I think people should feel free to occupy simultaneously multiple points, and on any number of spectra, not just one. And, of course, to move around.
Jul 1, 2014 abc commented on About the Word "Tranny".
It would hurt a lot if someone called me a tranny.

It hurts me when I hear people use the word even if they're not referring to me. @2, if you think that words only hurt if I allow them to, you can consider yourself lucky. I guess maybe you just don't understand what some other people's lives are like.

If I were told I was doing something that hurt people, I'd stop, but apparently some people are different.

Still, I don't want to police anyone's use of any words, though I'd ask people not to use it with me.
Nov 7, 2012 abc commented on God Said, "Hey".
A used copy of a Lamott book fell off the bookstore shelf at a time when my best friend was dying and I had just been diagnosed with a terminal illness (yep, still have it). At some level I can agree with this reviewer's comments. But I guess it depends on whether you're looking for things to criticize or for things that might help.

No, I don't believe in a personal god, a being who cares about me, nor do I think everything happens for a reason and all will be well in the end. Nasty shit happens to people who don't deserve it, like my friend, and I don't think it's because of any lord who works in mysterious ways. But Lamott piqued my curiosity when I saw a quote from her - "You know you've created God in your own image when it turns out he hates all the same people you do."

I think she offers some thoughts and perspectives that are worth some consideration without having to buy into her idea of a higher power. Perhaps not, though, for an adolescent who wears all black and is too smart and too cool for pretty much everything.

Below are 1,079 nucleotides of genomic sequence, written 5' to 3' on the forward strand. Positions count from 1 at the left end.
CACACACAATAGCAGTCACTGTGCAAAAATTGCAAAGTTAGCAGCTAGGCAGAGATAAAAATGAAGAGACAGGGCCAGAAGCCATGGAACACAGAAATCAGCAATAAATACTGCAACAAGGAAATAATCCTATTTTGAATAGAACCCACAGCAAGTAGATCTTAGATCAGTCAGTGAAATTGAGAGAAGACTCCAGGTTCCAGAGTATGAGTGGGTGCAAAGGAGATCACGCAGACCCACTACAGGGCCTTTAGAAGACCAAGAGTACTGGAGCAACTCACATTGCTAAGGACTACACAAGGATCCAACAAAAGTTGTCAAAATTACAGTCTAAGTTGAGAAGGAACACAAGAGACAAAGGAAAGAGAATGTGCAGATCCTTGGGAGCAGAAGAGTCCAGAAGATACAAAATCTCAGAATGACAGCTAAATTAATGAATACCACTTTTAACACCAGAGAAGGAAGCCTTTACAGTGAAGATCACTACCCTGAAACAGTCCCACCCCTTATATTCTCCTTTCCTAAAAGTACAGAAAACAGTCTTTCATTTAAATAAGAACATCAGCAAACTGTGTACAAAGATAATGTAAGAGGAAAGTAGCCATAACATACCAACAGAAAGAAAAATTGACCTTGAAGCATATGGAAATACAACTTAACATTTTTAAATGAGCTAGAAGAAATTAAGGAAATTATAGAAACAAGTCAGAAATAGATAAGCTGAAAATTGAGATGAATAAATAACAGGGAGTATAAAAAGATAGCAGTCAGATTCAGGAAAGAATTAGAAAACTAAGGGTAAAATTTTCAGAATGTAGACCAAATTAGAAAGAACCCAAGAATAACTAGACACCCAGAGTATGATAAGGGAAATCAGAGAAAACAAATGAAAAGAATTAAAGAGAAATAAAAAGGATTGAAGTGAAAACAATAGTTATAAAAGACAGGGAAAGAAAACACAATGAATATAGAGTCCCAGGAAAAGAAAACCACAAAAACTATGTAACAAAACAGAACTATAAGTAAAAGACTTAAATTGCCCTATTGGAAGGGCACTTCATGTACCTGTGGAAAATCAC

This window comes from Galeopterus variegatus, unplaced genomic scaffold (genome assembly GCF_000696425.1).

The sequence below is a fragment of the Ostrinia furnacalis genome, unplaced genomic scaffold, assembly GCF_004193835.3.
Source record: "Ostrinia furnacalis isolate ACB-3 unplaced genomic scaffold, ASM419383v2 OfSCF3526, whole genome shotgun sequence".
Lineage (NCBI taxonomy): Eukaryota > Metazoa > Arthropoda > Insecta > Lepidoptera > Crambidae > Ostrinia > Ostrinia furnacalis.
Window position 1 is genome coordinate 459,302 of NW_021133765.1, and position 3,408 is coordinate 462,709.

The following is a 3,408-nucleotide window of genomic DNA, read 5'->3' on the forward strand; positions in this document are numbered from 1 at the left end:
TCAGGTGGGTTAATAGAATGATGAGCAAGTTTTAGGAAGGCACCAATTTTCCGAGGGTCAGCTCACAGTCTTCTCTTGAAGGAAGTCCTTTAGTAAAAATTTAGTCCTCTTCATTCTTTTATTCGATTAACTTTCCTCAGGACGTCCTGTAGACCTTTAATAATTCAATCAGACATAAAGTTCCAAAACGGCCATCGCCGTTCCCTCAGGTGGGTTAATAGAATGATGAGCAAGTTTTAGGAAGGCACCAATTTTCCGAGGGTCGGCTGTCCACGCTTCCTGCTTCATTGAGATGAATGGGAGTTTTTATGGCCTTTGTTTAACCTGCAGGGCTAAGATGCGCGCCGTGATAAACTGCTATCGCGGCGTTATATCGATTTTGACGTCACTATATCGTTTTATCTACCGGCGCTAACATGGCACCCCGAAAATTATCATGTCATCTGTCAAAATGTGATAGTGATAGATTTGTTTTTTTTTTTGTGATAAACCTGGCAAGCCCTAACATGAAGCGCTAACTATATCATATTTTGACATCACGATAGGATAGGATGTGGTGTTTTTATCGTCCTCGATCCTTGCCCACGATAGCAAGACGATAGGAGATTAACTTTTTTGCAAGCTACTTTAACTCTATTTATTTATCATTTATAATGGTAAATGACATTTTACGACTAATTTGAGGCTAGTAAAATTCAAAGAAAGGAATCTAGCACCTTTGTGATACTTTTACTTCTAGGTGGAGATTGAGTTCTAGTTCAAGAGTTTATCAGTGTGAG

Aug 30, 2011 abc commented on Last Days.
#8 - exactly right on.

You said it was awful but that wasn't near enough of a warning. Please — next time.... give a warning more in proportion to its horribleness, which is about as horrible as it gets. Please.

Seriously — I picked up the Stranger to read idly over a slice of pizza, having made a quick stop on the way to work. Oh my ....

Thank God for benzodiazepines, but I think it'll take more than that to give me a few hours of nightmare-free sleep tonight.
Jun 30, 2011 abc commented on Trans Advocates.
Background (some readers are unfamiliar with it) -

A guy named Ray Blanchard in Toronto proposed that there are two types of male-to-female transsexuals: the "homosexual" type, feminine boys who transition young rather than face the fact that they're gay, and "autogynephilics", men who are erotically obsessed with the idea of themselves as female, who are allegedly not feminine, transition late, prefer female partners, and are not, in Blanchard's view, women in any sense (even if Blanchard et al. are ok with physical treatments).

In short - if you're an mtf trans person, you're either in denial or have an autoerotic paraphilia.

J Michael Bailey is a Blanchard acolyte at Northwestern in Illinois, who has based his "research" on anecdotes about people he met while hanging out in gay bars.

He has pissed off many mtf trans women because he insists that if they say they don't fit either of the Blanchard models, they're lying. Trans men (ftm) are not dreamt of in Bailey's philosophy. Maybe they would complicate matters too much.